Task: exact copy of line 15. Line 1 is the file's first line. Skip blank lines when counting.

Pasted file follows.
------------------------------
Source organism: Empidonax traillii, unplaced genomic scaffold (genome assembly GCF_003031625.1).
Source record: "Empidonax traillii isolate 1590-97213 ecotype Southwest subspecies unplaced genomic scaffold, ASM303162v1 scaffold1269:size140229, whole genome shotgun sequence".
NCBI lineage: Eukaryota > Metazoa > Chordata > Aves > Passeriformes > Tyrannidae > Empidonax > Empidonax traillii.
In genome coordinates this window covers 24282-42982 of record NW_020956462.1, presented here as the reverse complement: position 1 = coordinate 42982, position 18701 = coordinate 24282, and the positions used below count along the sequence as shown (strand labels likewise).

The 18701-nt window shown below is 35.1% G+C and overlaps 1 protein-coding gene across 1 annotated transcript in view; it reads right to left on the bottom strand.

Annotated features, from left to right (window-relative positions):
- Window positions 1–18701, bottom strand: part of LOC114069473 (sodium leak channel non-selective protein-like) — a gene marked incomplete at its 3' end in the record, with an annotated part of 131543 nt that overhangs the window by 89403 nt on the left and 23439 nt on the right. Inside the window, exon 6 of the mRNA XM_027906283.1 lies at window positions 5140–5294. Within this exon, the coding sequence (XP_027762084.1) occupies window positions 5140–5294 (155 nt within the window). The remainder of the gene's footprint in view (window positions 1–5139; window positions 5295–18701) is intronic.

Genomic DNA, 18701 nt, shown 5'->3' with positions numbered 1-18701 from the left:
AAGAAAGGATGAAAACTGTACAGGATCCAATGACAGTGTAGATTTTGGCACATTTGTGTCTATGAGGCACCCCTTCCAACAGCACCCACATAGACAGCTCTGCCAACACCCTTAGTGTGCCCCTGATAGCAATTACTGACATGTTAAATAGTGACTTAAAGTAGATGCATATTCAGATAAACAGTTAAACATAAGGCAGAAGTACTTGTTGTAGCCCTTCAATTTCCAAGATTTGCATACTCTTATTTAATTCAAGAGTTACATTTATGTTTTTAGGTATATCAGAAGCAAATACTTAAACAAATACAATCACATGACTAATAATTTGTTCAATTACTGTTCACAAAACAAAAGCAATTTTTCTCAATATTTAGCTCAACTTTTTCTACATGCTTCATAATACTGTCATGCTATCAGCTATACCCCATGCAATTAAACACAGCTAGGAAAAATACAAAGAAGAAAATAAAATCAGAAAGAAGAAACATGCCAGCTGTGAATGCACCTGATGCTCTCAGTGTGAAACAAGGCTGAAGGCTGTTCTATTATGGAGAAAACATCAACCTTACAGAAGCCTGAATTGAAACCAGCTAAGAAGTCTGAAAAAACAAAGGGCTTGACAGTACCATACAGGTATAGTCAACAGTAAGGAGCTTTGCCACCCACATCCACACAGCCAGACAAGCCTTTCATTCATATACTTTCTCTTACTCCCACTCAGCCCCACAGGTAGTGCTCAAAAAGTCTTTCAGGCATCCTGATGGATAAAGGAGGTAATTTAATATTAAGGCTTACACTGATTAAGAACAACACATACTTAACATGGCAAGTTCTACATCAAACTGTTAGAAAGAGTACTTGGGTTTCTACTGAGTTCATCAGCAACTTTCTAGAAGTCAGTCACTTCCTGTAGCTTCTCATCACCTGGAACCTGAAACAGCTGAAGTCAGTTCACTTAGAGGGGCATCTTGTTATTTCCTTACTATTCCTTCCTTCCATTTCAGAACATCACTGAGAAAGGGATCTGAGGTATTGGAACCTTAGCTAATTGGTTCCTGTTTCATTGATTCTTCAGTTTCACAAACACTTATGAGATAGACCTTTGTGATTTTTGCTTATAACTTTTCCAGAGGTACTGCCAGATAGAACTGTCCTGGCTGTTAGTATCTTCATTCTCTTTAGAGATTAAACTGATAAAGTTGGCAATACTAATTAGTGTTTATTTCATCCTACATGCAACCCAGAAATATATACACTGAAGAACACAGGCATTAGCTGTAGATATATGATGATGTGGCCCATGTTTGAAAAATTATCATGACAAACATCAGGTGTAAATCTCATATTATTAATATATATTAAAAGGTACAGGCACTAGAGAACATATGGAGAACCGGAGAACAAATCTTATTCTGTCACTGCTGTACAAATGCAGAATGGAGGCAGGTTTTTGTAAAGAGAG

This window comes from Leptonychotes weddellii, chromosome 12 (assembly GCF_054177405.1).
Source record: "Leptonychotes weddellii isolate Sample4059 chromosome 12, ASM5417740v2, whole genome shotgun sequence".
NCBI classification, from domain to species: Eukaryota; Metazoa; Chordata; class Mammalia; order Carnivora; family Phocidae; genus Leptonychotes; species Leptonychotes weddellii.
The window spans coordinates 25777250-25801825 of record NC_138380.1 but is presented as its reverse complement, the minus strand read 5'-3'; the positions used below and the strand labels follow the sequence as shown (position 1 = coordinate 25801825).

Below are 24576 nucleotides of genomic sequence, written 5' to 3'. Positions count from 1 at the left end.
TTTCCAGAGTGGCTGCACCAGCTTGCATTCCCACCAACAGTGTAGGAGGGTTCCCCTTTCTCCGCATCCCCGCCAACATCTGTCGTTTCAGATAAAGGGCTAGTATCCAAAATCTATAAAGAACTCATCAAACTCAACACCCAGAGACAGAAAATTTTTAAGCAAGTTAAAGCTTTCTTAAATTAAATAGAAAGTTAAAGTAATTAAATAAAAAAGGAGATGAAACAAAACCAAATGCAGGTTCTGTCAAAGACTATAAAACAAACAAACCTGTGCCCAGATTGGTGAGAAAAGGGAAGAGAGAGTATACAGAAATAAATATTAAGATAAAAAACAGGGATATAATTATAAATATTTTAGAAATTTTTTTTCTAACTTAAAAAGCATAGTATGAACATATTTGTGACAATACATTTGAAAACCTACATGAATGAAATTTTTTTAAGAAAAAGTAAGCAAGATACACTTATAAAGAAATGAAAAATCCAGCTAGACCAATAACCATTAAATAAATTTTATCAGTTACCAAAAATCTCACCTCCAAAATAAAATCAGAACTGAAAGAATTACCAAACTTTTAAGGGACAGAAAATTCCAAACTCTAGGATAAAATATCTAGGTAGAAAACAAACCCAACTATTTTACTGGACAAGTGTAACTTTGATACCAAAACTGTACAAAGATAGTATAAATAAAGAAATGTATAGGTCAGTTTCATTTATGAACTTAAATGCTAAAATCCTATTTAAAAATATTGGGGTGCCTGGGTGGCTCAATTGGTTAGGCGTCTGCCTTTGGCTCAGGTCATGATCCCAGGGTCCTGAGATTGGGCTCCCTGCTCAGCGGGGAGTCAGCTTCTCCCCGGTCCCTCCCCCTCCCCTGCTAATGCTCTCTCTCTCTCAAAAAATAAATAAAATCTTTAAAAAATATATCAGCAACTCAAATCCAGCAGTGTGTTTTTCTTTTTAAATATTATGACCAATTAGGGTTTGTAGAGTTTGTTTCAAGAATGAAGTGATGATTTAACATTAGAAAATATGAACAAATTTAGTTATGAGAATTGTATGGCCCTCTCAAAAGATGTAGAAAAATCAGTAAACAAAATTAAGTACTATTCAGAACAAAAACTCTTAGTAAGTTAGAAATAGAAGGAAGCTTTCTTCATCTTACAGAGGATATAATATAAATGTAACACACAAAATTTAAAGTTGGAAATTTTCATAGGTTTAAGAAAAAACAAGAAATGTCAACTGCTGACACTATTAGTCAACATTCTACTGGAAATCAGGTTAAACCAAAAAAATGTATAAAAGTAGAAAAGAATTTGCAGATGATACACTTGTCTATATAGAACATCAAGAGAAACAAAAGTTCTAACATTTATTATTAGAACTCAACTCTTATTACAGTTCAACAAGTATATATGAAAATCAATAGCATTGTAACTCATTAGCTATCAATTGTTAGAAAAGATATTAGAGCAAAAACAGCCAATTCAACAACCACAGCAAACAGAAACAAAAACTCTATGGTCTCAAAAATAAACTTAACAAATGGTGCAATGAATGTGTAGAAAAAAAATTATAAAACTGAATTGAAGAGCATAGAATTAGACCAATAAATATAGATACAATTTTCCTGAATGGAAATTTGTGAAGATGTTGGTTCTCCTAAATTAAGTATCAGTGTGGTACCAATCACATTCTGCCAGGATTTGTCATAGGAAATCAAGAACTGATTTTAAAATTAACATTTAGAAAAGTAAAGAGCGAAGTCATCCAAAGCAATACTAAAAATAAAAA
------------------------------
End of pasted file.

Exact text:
TTTCCAGAGTGGCTGCACCAGCTTGCATTCCCACCAACAGTGTAGGAGGGTTCCCCTTTCTCCGCATCCCCGCCAACATCTGTCGTTTCAGATAAAGGGCTAGTATCCAAAATCTATAAAGAACTCATCAAACTCAACACCCAGAGACAGAAAATTTTTAAGCAAGTTAAAGCTTTCTTAAATTAAATAGAAAGTTAAAGTAATTAAATAAAAAAGGAGATGAAACAAAACCAAATGCAGGTTCTGTCAAAGACTATAAAACAAACAAACCTGTGCCCAGATTGGTGAGAAAAGGGAAGAGAGAGTATACAGAAATAAATATTAAGATAAAAAACAGGGATATAATTATAAATATTTTAGAAATTTTTTTTCTAACTTAAAAAGCATAGTATGAACATATTTGTGACAATACATTTGAAAACCTACATGAATGAAATTTTTTTAAGAAAAAGTAAGCAAGATACACTTATAAAGAAATGAAAAATCCAGCTAGACCAATAACCATTAAATAAATTTTATCAGTTACCAAAAATCTCACCTCCAAAATAAAATCAGAACTGAAAGAATTACCAAACTTTTAAGGGACAGAAAATTCCAAACTCTAGGATAAAATATCTAGGTAGAAAACAAACCCAACTATTTTACTGGACAAGTGTAACTTTGATACCAAAACTGTACAAAGATAGTATAAATAAAGAAATGTATAGGTCAGTTTCATTTATGAACTTAAATGCTAAAATCCTATTTAAAAATATTGGGGTGCCTGGGTGGCTCAATTGGTTAGGCGTCTGCCTTTGGCTCAGGTCATGATCCCAGGGTCCTGAGATTGGGCTCCCTGCTCAGCGGGGAGTCAGCTTCTCCCCGGTCCCTCCCCCTCCCCTGCTAATGCTCTCTCTCTCTCAAAAAATAAATAAAATCTTTAAAAAATATATCAGCAACTCAAATCCAGCAGTGTGTTTTTCTTTTTAAATATTATGACCAATTAGGGTTTGTAGAGTTTGTTTCAAGAATGAAGTGATGATTTAACATTAGAAAATATGAACAAATTTAGTTATGAGAATTGTATGGCCCTCTCAAAAGATGTAGAAAAATCAGTAAACAAAATTAAGTACTATTCAGAACAAAAACTCTTAGTAAGTTAGAAATAGAAGGAAGCTTTCTTCATCTTACAGAGGATATAATATAAATGTAACACACAAAATTTAAAGTTGGAAATTTTCATAGGTTTAAGAAAAAACAAGAAATGTCAACTGCTGACACTATTAGTCAACATTCTACTGGAAATCAGGTTAAACCAAAAAAATGTATAAAAGTAGAAAAGAATTTGCAGATGATACACTTGTCTATATAGAACATCAAGAGAAACAAAAGTTCTAACATTTATTATTAGAACTCAACTCTTATTACAGTTCAACAAGTATATATGAAAATCAATAGCATTGTAACTCATTAGCTATCAATTGTTAGAAAAGATATTAGAGCAAAAACAGCCAATTCAACAACCACAGCAAACAGAAACAAAAACTCTATGGTCTCAAAAATAAACTTAACAAATGGTGCAATGAATGTGTAGAAAAAAAATTATAAAACTGAATTGAAGAGCATAGAATTAGACCAATAAATATAGATACAATTTTCCTGAATGGAAATTTGTGAAGATGTTGGTTCTCCTAAATTAAGTATCAGTGTGGTACCAATCACATTCTGCCAGGATTTGTCATAGGAAATCAAGAACTGATTTTAAAATTAACATTTAGAAAAGTAAAGAGCGAAGTCATCCAAAGCAATACTAAAAATAAAAA